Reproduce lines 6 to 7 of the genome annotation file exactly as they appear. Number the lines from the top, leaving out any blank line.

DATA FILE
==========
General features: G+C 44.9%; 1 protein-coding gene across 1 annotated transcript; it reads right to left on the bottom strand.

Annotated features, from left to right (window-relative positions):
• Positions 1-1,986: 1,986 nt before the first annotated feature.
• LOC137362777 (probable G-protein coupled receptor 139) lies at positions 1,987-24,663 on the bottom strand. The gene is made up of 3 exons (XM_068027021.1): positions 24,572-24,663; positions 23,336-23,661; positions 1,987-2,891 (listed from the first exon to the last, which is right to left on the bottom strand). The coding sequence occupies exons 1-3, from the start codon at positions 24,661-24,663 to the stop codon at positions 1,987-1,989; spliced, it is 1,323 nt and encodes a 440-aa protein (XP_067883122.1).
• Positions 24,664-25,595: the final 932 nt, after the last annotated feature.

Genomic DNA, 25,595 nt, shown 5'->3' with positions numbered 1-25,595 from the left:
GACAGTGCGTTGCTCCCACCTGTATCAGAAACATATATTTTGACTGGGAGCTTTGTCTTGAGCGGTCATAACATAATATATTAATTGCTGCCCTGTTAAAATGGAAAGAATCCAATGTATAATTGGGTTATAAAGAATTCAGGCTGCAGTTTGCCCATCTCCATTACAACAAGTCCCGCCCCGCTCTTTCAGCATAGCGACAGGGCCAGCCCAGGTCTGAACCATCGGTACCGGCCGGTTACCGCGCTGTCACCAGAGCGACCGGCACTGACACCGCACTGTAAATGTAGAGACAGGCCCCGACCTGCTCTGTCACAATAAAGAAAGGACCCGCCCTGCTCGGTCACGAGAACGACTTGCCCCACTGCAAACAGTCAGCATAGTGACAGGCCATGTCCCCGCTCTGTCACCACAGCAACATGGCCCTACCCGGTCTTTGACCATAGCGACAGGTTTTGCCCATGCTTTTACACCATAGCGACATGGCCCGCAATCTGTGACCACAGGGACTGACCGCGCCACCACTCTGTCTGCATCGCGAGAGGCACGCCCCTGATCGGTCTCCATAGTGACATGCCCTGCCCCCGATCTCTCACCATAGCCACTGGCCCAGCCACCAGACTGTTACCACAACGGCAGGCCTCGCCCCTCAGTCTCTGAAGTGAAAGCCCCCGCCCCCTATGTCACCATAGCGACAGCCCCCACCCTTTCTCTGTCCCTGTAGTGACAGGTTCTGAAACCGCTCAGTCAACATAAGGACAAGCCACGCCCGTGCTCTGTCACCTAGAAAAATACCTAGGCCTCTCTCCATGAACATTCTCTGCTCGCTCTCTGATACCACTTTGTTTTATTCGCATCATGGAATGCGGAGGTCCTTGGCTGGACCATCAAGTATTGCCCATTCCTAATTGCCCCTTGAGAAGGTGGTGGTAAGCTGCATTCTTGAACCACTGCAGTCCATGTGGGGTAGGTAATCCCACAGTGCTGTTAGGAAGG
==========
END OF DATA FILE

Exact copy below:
Genomic DNA, 25,595 nt, shown 5'->3' with positions numbered 1-25,595 from the left:
GACAGTGCGTTGCTCCCACCTGTATCAGAAACATATATTTTGACTGGGAGCTTTGTCTTGAGCGGTCATAACATAATATATTAATTGCTGCCCTGTTAAAATGGAAAGAATCCAATGTATAATTGGGTTATAAAGAATTCAGGCTGCAGTTTGCCCATCTCCATTACAACAAGTCCCGCCCCGCTCTTTCAGCATAGCGACAGGGCCAGCCCAGGTCTGAACCATCGGTACCGGCCGGTTACCGCGCTGTCACCAGAGCGACCGGCACTGACACCGCACTGTAAATGTAGAGACAGGCCCCGACCTGCTCTGTCACAATAAAGAAAGGACCCGCCCTGCTCGGTCACGAGAACGACTTGCCCCACTGCAAACAGTCAGCATAGTGACAGGCCATGTCCCCGCTCTGTCACCACAGCAACATGGCCCTACCCGGTCTTTGACCATAGCGACAGGTTTTGCCCATGCTTTTACACCATAGCGACATGGCCCGCAATCTGTGACCACAGGGACTGACCGCGCCACCACTCTGTCTGCATCGCGAGAGGCACGCCCCTGATCGGTCTCCATAGTGACATGCCCTGCCCCCGATCTCTCACCATAGCCACTGGCCCAGCCACCAGACTGTTACCACAACGGCAGGCCTCGCCCCTCAGTCTCTGAAGTGAAAGCCCCCGCCCCCTATGTCACCATAGCGACAGCCCCCACCCTTTCTCTGTCCCTGTAGTGACAGGTTCTGAAACCGCTCAGTCAACATAAGGACAAGCCACGCCCGTGCTCTGTCACCTAGAAAAATACCTAGGCCTCTCTCCATGAACATTCTCTGCTCGCTCTCTGATACCACTTTGTTTTATTCGCATCATGGAATGCGGAGGTCCTTGGCTGGACCATCAAGTATTGCCCATTCCTAATTGCCCCTTGAGAAGGTGGTGGTAAGCTGCATTCTTGAACCACTGCAGTCCATGTGGGGTAGGTAATCCCACAGTGCTGTTAGGAAGG